THIRUVIDANTHAI: Defence minister Nirmala Sitharaman on Wednesday said the government cannot walk a “thin line” to compel Indian armed forces to buy indigenous weapons, after she opened a major defence trade fair that projects India – world’s biggest global arms importer – as one of the major military equipment manufacturing hubs.
The four-day DefExpo India, themed “Emerging Defence Manufacturing Hub,” and being held at Thiruvidanthai off the East Coast Road near here, is the 10th biennial exercise aimed at establishing Brand India and highlighting the manufacturing capabilities of the country’s defence sector.
Asked about the huge export-import gap in the defence sector of a country that does not even figure among the top 25 exporters of arms with its own forces hesitating to buy locally-manufactured weapon systems, Sitharaman said she could only tell the Indian armed forces to procure from indigenous companies “as much as possible”.
She said she could not cross a “thin line” to impinge on the freedom of the Indian Army, the Indian Air Force or the Indian Navy “to make their own decisions” as per their operational requirements.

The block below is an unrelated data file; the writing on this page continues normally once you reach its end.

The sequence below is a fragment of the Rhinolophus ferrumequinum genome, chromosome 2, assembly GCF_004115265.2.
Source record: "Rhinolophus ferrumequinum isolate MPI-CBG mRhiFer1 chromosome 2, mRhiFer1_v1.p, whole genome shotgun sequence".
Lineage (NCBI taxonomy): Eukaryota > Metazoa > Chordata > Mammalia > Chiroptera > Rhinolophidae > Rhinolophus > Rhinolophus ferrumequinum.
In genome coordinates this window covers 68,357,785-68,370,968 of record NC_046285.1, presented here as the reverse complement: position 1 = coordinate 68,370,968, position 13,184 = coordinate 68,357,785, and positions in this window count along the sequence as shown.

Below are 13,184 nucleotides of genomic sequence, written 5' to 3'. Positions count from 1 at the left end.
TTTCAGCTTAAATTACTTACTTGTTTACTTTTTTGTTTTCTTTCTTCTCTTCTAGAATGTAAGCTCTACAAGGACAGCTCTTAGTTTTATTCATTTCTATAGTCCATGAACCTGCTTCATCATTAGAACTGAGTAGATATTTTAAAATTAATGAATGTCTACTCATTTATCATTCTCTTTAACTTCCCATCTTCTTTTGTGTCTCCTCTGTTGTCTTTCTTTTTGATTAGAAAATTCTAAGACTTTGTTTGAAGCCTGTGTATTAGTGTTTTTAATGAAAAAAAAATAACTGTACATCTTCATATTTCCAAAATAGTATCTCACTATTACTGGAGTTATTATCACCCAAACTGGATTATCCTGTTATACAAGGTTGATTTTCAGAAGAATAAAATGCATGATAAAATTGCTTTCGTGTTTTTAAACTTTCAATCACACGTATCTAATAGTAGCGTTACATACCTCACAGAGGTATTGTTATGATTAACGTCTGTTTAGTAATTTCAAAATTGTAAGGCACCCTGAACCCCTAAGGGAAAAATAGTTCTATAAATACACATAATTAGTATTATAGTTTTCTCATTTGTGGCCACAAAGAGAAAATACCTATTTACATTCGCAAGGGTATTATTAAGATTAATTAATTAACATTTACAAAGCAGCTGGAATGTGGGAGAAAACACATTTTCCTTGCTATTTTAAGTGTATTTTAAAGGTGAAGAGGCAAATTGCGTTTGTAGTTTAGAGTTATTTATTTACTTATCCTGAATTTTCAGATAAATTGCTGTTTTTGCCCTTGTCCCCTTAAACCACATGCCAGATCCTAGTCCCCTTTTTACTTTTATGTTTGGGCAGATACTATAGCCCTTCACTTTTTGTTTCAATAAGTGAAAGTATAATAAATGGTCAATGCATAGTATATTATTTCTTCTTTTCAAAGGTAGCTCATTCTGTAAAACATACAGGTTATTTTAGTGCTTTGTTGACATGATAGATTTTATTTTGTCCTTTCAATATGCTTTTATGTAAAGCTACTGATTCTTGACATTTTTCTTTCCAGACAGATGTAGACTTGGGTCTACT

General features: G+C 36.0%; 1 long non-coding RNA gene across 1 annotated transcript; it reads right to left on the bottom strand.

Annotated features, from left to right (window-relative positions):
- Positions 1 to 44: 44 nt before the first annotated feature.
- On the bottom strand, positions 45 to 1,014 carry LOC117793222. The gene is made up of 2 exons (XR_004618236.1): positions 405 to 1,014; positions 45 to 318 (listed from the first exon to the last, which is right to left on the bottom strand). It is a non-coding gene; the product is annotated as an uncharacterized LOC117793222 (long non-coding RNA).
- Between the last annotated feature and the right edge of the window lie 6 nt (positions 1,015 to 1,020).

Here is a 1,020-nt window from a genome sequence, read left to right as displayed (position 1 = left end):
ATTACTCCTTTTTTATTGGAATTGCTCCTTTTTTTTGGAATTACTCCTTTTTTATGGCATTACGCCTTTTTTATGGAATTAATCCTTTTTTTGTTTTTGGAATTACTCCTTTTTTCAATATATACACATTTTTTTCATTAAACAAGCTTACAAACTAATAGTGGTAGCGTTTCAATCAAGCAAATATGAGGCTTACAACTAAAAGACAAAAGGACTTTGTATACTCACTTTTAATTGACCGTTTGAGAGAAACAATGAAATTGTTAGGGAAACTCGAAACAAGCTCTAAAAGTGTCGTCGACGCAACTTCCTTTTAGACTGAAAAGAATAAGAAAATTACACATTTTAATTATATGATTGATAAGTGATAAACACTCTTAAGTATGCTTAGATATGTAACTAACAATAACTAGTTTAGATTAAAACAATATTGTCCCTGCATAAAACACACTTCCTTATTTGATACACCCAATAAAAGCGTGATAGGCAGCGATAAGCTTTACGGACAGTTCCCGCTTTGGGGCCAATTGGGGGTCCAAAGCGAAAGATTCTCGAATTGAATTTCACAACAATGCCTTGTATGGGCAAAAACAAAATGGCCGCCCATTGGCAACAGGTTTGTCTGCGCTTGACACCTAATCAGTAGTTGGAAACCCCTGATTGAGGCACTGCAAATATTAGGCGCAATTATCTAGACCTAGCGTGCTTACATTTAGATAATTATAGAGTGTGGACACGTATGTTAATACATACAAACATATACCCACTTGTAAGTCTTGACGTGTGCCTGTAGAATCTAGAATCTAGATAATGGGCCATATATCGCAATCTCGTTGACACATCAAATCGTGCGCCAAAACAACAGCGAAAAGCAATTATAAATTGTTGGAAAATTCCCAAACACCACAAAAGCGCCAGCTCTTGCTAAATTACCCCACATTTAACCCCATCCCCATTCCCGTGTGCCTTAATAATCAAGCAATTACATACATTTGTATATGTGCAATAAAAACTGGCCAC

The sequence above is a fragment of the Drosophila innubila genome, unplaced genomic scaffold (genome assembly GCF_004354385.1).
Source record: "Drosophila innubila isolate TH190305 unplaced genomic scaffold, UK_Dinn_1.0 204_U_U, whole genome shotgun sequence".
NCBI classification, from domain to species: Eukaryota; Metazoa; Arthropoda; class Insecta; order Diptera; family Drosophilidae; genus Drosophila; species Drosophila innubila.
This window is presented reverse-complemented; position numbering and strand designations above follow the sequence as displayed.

“When I am promoting Indian exports, Indian manufacturing, I am also telling the forces to procure domestically as much as possible.”
“I would want to draw a thin line between the government’s enthusiasm to make sure the production capabilities are such that they meet international standards and are export-worthy and the other side of the line where the Army, Navy or Air Force make their decision on what they want, what combination of equipment they want and in that combination if an India produced item fits in well.”
“I can only go that far and not further, just as they can only go that far and not further without compromising each others’ interests. I can’t imagine prevailing upon them. We will only want them to give space to local manufacturers and buy indigenous products.”
With the third largest armed forces in the world, India’s defence market is one of the most lucrative in the world. According to estimates, the country is expected to lay out a $620-billion budget for defence procurements till 2022, offering foreign as well as local businesses immense opportunities.